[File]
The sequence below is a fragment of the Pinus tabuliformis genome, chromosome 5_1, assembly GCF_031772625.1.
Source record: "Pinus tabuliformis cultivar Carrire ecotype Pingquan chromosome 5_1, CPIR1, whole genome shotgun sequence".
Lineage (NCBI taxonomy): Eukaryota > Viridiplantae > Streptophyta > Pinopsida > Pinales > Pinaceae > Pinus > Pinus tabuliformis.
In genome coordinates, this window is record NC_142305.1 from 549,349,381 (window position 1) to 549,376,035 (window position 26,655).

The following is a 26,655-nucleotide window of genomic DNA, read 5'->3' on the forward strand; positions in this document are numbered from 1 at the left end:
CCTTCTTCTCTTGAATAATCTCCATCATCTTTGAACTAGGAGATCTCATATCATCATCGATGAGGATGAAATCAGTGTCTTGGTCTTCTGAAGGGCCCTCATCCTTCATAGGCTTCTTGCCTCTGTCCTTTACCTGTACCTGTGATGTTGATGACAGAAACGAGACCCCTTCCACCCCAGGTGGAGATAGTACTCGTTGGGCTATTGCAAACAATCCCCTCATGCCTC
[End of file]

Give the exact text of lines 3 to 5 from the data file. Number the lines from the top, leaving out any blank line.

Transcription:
Lineage (NCBI taxonomy): Eukaryota > Viridiplantae > Streptophyta > Pinopsida > Pinales > Pinaceae > Pinus > Pinus tabuliformis.
In genome coordinates, this window is record NC_142305.1 from 549,349,381 (window position 1) to 549,376,035 (window position 26,655).

The following is a 26,655-nucleotide window of genomic DNA, read 5'->3' on the forward strand; positions in this document are numbered from 1 at the left end: